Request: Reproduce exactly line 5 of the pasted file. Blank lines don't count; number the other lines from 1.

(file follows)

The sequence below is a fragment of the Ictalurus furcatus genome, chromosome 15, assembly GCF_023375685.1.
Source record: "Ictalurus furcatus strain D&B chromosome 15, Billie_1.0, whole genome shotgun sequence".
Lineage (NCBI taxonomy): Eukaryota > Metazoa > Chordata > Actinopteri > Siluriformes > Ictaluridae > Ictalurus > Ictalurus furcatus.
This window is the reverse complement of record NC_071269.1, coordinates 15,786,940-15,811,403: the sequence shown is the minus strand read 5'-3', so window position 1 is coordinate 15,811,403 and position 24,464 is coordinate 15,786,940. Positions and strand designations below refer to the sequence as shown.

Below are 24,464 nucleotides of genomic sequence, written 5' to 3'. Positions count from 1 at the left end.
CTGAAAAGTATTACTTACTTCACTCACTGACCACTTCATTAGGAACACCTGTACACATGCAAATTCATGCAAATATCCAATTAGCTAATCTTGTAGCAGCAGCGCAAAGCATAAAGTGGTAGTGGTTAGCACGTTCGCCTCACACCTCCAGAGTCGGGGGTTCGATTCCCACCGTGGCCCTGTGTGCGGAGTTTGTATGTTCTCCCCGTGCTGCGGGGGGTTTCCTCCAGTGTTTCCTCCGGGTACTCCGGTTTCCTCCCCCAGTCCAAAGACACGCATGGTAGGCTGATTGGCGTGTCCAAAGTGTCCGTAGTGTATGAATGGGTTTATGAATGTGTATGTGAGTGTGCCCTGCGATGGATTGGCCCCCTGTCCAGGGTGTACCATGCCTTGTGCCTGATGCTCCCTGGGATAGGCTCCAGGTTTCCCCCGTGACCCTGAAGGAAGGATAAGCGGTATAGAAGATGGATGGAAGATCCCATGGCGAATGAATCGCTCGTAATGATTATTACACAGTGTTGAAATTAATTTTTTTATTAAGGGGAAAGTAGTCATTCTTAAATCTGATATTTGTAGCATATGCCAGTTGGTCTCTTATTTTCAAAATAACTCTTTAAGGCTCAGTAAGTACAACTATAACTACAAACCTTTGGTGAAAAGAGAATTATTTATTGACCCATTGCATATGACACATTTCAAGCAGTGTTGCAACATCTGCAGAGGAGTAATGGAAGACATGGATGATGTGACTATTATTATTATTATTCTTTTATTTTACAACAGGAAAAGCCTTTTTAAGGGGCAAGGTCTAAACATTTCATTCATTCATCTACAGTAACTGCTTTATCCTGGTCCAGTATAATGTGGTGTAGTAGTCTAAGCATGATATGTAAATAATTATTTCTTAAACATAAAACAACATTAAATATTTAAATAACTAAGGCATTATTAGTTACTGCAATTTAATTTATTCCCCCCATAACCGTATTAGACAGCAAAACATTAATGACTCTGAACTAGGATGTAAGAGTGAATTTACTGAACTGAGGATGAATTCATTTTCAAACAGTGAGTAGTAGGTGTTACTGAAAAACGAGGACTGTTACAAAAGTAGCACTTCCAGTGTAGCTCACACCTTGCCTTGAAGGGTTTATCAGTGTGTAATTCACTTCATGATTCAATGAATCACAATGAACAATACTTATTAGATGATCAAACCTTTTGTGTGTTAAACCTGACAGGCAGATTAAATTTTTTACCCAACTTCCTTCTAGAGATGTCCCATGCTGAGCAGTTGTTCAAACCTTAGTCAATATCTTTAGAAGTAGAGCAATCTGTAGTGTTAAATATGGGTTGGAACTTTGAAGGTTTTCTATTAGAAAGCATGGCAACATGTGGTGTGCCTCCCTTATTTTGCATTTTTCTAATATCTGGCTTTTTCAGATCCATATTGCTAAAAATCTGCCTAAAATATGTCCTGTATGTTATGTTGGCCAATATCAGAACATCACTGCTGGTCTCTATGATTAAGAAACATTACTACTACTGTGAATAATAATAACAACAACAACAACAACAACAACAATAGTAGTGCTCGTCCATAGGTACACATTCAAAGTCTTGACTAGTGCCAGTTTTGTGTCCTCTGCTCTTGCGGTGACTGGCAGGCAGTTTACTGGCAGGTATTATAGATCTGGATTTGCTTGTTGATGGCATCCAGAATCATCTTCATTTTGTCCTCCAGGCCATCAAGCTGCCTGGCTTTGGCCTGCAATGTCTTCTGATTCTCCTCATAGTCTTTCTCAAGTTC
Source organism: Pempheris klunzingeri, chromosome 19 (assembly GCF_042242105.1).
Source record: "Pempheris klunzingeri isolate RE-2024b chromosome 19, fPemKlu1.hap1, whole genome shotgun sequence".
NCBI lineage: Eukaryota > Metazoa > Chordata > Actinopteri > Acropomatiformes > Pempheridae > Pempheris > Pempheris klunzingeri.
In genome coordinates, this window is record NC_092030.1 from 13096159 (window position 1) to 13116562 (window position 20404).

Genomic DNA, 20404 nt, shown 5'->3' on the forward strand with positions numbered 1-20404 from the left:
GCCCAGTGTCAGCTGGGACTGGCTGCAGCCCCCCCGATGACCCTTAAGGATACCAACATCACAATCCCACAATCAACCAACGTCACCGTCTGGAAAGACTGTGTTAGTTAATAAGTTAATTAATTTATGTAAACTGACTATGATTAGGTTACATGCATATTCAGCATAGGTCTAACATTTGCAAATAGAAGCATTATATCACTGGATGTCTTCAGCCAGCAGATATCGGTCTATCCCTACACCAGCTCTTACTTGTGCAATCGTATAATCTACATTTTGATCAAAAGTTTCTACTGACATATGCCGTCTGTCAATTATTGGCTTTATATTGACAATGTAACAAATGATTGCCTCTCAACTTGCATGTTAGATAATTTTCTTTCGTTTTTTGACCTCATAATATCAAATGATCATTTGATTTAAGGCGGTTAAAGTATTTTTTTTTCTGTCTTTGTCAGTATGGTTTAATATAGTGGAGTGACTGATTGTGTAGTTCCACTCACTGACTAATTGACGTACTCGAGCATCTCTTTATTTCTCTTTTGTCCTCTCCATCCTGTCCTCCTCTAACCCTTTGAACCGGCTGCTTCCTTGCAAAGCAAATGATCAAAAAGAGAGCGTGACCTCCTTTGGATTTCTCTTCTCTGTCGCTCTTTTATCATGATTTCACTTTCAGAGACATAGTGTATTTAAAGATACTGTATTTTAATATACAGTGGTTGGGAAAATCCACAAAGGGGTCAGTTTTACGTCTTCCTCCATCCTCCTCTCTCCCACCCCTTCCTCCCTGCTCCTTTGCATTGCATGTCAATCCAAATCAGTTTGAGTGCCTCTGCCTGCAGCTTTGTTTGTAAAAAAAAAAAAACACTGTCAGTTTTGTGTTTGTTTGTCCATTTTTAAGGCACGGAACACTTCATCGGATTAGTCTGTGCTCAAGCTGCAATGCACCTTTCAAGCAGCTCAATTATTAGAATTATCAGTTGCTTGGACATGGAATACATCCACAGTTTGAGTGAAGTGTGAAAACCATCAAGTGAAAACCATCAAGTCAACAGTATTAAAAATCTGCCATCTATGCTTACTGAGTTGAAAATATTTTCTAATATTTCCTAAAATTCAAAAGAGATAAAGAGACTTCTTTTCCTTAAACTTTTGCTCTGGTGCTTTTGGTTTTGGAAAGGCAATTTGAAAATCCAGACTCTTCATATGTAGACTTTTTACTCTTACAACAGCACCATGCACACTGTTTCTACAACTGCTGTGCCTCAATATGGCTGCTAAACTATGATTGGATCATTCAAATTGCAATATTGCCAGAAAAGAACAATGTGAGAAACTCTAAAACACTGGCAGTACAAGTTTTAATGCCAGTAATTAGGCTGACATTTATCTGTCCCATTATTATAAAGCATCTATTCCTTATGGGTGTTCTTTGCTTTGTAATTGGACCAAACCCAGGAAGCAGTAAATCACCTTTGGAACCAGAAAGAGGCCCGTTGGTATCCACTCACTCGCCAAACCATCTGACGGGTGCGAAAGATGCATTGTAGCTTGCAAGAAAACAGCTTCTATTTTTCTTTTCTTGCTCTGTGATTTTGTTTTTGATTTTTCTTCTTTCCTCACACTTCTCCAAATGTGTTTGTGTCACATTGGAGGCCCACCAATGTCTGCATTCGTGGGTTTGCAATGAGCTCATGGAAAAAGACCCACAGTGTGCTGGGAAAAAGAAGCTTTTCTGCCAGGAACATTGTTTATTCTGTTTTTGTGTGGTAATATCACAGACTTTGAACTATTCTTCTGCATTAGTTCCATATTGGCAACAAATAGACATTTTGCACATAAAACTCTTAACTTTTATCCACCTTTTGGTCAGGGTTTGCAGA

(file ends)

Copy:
Below are 24,464 nucleotides of genomic sequence, written 5' to 3'. Positions count from 1 at the left end.